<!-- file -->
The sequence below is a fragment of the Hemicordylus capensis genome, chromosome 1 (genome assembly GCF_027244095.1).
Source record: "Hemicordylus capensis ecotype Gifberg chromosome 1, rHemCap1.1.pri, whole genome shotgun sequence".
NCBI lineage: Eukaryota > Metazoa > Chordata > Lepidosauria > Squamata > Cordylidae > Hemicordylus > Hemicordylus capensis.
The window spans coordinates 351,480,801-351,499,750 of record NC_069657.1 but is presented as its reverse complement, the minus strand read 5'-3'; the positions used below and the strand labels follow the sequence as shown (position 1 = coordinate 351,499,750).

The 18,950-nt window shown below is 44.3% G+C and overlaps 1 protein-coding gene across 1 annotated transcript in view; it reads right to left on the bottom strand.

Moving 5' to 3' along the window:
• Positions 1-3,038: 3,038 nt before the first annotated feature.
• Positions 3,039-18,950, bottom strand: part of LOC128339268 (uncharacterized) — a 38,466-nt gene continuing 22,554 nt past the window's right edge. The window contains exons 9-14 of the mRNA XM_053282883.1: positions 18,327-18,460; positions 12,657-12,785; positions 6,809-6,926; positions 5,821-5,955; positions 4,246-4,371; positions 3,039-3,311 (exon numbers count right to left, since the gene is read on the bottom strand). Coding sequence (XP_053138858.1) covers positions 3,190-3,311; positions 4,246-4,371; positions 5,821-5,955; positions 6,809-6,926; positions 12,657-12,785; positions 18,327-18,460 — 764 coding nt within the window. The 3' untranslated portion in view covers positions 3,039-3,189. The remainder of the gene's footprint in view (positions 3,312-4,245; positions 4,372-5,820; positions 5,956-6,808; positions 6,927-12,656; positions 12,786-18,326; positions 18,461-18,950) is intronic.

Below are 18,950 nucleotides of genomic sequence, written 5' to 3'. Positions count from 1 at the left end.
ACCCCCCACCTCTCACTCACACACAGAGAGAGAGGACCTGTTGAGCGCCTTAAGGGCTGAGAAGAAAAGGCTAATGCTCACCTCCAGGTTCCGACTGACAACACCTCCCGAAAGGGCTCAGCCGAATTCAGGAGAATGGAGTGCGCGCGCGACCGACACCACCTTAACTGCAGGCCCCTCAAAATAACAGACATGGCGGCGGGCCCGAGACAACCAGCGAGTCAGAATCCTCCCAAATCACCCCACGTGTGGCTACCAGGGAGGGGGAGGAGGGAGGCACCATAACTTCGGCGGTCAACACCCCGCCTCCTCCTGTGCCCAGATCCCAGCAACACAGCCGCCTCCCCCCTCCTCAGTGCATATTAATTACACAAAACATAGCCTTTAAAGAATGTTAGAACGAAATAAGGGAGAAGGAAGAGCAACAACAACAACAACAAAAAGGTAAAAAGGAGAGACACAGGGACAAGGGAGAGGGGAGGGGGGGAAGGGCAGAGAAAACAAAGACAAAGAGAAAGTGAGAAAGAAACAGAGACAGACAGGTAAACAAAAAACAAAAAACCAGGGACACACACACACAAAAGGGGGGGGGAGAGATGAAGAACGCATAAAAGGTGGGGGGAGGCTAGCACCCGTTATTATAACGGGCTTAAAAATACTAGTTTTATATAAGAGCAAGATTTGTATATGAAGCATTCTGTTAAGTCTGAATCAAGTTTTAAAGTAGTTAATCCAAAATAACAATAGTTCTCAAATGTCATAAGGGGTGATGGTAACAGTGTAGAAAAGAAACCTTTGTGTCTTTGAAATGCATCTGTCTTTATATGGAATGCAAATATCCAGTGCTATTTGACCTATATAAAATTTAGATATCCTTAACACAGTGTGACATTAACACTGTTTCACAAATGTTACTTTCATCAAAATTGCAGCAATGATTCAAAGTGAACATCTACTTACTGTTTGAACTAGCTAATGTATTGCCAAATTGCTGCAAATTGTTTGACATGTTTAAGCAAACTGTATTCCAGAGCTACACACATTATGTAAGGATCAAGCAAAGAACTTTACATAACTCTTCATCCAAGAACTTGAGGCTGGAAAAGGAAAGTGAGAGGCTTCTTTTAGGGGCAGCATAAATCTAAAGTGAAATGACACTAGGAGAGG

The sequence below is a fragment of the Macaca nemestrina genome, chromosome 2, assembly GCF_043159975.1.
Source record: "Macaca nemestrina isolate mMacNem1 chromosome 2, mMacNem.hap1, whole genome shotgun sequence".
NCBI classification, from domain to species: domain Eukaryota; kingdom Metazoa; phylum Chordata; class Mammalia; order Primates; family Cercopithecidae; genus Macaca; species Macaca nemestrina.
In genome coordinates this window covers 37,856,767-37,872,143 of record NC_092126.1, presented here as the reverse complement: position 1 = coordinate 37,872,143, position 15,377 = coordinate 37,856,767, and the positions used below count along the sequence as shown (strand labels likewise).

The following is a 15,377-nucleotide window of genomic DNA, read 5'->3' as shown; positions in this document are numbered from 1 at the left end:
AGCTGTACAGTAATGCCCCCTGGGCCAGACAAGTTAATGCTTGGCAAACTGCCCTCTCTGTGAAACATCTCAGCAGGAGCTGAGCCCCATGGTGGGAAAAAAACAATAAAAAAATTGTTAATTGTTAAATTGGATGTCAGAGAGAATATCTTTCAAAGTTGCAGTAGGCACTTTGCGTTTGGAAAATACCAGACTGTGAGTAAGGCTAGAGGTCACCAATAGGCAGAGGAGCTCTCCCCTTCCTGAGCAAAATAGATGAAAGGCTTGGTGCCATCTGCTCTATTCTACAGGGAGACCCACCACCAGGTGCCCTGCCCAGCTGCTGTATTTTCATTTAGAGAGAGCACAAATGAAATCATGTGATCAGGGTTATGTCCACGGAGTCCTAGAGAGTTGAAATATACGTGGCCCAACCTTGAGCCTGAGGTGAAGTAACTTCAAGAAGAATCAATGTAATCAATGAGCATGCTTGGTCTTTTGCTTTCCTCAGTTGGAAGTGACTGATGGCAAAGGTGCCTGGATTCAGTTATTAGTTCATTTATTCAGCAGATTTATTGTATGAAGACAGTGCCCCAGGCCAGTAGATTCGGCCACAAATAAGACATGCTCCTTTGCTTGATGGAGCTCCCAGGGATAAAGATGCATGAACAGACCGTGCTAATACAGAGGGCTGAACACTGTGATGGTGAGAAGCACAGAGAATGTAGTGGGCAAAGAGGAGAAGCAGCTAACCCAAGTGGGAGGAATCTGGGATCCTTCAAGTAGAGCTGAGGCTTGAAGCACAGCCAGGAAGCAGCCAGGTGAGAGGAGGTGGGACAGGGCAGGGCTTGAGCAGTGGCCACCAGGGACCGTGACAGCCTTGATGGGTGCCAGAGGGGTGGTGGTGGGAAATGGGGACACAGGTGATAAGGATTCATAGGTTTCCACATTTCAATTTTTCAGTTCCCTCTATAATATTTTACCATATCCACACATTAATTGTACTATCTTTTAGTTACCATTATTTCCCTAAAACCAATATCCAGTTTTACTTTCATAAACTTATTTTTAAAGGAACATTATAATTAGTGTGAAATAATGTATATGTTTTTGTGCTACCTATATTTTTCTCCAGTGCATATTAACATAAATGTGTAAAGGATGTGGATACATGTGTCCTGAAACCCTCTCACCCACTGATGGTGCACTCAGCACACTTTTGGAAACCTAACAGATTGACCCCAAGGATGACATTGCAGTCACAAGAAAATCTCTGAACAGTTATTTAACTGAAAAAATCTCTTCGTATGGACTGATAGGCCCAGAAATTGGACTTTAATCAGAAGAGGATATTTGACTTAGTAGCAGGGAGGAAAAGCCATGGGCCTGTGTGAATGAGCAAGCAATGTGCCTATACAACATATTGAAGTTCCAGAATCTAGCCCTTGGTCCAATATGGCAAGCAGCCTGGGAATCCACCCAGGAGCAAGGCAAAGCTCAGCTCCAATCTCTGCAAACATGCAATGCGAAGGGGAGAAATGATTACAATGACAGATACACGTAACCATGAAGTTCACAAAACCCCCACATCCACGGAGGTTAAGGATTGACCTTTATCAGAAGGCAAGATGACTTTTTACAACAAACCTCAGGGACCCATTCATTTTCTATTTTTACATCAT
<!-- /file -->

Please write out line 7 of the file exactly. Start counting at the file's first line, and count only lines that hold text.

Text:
• Positions 1-3,038: 3,038 nt before the first annotated feature.